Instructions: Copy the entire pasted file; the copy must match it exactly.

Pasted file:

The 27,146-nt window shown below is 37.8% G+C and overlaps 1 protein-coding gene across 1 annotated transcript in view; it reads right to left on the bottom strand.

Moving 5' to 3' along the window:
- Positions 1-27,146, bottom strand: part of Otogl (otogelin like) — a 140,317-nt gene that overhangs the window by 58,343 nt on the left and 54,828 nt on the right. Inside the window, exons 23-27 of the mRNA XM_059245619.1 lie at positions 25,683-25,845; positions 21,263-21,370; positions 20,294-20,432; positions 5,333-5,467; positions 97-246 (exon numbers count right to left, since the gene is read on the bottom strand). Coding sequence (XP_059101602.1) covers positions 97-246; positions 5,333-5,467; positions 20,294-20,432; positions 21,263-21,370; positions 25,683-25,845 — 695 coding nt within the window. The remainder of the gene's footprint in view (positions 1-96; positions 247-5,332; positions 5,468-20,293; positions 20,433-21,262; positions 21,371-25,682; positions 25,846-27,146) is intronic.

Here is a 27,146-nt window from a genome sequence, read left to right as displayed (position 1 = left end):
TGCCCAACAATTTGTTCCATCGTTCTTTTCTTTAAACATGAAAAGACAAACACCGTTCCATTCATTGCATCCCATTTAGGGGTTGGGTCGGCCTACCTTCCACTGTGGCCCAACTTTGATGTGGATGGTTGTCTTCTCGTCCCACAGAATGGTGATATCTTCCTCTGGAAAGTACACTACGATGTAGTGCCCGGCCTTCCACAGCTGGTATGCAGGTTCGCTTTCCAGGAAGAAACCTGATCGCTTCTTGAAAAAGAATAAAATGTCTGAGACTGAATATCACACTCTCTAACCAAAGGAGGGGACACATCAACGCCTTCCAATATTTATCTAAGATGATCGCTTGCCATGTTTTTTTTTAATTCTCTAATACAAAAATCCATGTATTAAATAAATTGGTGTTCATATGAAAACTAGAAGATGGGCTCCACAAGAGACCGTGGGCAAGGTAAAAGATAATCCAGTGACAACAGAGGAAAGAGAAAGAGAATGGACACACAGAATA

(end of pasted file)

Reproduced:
The 27,146-nt window shown below is 37.8% G+C and overlaps 1 protein-coding gene across 1 annotated transcript in view; it reads right to left on the bottom strand.

Moving 5' to 3' along the window:
- Positions 1-27,146, bottom strand: part of Otogl (otogelin like) — a 140,317-nt gene that overhangs the window by 58,343 nt on the left and 54,828 nt on the right. Inside the window, exons 23-27 of the mRNA XM_059245619.1 lie at positions 25,683-25,845; positions 21,263-21,370; positions 20,294-20,432; positions 5,333-5,467; positions 97-246 (exon numbers count right to left, since the gene is read on the bottom strand). Coding sequence (XP_059101602.1) covers positions 97-246; positions 5,333-5,467; positions 20,294-20,432; positions 21,263-21,370; positions 25,683-25,845 — 695 coding nt within the window. The remainder of the gene's footprint in view (positions 1-96; positions 247-5,332; positions 5,468-20,293; positions 20,433-21,262; positions 21,371-25,682; positions 25,846-27,146) is intronic.

Here is a 27,146-nt window from a genome sequence, read left to right as displayed (position 1 = left end):
TGCCCAACAATTTGTTCCATCGTTCTTTTCTTTAAACATGAAAAGACAAACACCGTTCCATTCATTGCATCCCATTTAGGGGTTGGGTCGGCCTACCTTCCACTGTGGCCCAACTTTGATGTGGATGGTTGTCTTCTCGTCCCACAGAATGGTGATATCTTCCTCTGGAAAGTACACTACGATGTAGTGCCCGGCCTTCCACAGCTGGTATGCAGGTTCGCTTTCCAGGAAGAAACCTGATCGCTTCTTGAAAAAGAATAAAATGTCTGAGACTGAATATCACACTCTCTAACCAAAGGAGGGGACACATCAACGCCTTCCAATATTTATCTAAGATGATCGCTTGCCATGTTTTTTTTTAATTCTCTAATACAAAAATCCATGTATTAAATAAATTGGTGTTCATATGAAAACTAGAAGATGGGCTCCACAAGAGACCGTGGGCAAGGTAAAAGATAATCCAGTGACAACAGAGGAAAGAGAAAGAGAATGGACACACAGAATA